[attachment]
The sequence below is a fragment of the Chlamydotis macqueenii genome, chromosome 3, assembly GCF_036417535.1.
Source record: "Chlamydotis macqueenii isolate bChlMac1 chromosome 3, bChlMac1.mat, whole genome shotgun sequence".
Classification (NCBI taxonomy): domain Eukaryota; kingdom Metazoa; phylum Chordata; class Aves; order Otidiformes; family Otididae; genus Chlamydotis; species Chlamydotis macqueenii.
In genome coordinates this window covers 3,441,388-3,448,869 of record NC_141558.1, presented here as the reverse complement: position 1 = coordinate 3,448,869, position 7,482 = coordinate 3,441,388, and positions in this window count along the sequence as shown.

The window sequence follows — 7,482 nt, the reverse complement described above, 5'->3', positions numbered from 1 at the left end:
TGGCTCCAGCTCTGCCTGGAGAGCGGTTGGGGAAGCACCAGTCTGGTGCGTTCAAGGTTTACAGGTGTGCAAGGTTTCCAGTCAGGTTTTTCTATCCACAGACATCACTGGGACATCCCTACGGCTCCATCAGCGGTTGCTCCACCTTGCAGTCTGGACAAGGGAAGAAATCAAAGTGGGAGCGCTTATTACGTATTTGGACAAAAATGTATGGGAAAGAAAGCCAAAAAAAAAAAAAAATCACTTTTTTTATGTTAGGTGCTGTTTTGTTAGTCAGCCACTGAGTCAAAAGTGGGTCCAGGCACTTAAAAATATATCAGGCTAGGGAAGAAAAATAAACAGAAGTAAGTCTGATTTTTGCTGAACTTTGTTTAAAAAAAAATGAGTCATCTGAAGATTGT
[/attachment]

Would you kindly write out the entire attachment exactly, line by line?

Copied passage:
The sequence below is a fragment of the Chlamydotis macqueenii genome, chromosome 3, assembly GCF_036417535.1.
Source record: "Chlamydotis macqueenii isolate bChlMac1 chromosome 3, bChlMac1.mat, whole genome shotgun sequence".
Classification (NCBI taxonomy): domain Eukaryota; kingdom Metazoa; phylum Chordata; class Aves; order Otidiformes; family Otididae; genus Chlamydotis; species Chlamydotis macqueenii.
In genome coordinates this window covers 3,441,388-3,448,869 of record NC_141558.1, presented here as the reverse complement: position 1 = coordinate 3,448,869, position 7,482 = coordinate 3,441,388, and positions in this window count along the sequence as shown.

The window sequence follows — 7,482 nt, the reverse complement described above, 5'->3', positions numbered from 1 at the left end:
TGGCTCCAGCTCTGCCTGGAGAGCGGTTGGGGAAGCACCAGTCTGGTGCGTTCAAGGTTTACAGGTGTGCAAGGTTTCCAGTCAGGTTTTTCTATCCACAGACATCACTGGGACATCCCTACGGCTCCATCAGCGGTTGCTCCACCTTGCAGTCTGGACAAGGGAAGAAATCAAAGTGGGAGCGCTTATTACGTATTTGGACAAAAATGTATGGGAAAGAAAGCCAAAAAAAAAAAAAAATCACTTTTTTTATGTTAGGTGCTGTTTTGTTAGTCAGCCACTGAGTCAAAAGTGGGTCCAGGCACTTAAAAATATATCAGGCTAGGGAAGAAAAATAAACAGAAGTAAGTCTGATTTTTGCTGAACTTTGTTTAAAAAAAAATGAGTCATCTGAAGATTGT